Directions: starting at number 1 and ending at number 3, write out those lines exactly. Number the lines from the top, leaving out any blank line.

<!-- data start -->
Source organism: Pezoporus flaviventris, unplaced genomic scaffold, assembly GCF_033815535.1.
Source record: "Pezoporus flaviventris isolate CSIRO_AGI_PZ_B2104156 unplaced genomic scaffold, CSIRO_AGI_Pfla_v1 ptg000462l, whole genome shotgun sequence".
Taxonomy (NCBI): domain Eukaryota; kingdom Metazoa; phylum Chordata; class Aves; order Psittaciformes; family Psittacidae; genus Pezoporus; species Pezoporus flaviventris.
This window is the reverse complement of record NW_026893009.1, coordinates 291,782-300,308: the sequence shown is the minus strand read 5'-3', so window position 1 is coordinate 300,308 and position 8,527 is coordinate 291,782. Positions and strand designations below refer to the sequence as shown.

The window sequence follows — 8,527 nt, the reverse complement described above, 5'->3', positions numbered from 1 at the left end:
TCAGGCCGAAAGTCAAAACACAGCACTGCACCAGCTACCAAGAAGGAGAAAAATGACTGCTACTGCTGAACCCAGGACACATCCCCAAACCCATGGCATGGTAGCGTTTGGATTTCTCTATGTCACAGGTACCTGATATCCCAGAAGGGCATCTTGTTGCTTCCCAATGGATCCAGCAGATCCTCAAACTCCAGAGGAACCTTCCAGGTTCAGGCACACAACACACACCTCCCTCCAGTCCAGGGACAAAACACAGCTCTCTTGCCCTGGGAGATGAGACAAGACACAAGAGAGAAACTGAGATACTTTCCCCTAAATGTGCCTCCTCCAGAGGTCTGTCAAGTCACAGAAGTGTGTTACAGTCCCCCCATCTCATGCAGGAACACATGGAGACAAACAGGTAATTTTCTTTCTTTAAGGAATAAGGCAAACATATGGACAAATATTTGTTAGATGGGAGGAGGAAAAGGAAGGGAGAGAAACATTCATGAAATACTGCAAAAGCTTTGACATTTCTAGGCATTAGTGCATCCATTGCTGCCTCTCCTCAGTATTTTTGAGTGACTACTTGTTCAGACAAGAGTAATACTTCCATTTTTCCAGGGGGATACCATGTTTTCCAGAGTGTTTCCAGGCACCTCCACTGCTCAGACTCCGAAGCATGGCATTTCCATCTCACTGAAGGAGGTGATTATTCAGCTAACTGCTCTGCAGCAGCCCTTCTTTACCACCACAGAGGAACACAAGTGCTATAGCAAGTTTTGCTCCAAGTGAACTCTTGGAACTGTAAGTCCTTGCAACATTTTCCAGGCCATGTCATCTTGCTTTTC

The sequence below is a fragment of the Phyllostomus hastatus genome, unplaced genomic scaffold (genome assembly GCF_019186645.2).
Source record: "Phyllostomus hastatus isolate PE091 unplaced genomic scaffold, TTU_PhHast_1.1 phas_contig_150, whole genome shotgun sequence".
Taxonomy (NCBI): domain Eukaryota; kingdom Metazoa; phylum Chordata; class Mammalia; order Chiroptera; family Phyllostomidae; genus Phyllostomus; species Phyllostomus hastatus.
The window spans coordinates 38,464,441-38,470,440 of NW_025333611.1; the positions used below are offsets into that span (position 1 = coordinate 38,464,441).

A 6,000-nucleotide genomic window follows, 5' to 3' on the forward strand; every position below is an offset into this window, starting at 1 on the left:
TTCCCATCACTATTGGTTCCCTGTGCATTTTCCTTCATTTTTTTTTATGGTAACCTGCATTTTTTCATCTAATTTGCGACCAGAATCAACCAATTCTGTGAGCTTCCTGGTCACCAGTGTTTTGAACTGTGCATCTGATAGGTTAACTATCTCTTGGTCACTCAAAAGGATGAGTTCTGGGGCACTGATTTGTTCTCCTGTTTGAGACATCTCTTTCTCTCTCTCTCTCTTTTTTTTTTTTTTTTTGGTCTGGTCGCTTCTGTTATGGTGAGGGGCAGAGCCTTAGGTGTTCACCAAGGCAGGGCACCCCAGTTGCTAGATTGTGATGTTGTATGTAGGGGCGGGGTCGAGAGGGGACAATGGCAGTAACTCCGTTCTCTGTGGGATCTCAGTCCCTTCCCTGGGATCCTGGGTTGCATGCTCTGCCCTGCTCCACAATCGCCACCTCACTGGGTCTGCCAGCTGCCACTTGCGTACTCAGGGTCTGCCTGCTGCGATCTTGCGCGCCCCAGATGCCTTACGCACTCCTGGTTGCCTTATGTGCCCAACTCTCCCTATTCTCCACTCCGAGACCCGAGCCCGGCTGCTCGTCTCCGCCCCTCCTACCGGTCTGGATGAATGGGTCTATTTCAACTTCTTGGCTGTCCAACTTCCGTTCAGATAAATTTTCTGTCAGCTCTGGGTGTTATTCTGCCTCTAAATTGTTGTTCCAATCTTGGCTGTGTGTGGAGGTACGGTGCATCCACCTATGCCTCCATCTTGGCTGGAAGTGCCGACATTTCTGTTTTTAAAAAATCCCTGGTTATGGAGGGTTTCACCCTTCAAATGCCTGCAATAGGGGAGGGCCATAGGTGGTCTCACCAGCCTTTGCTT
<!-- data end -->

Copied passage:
Source organism: Pezoporus flaviventris, unplaced genomic scaffold, assembly GCF_033815535.1.
Source record: "Pezoporus flaviventris isolate CSIRO_AGI_PZ_B2104156 unplaced genomic scaffold, CSIRO_AGI_Pfla_v1 ptg000462l, whole genome shotgun sequence".
Taxonomy (NCBI): domain Eukaryota; kingdom Metazoa; phylum Chordata; class Aves; order Psittaciformes; family Psittacidae; genus Pezoporus; species Pezoporus flaviventris.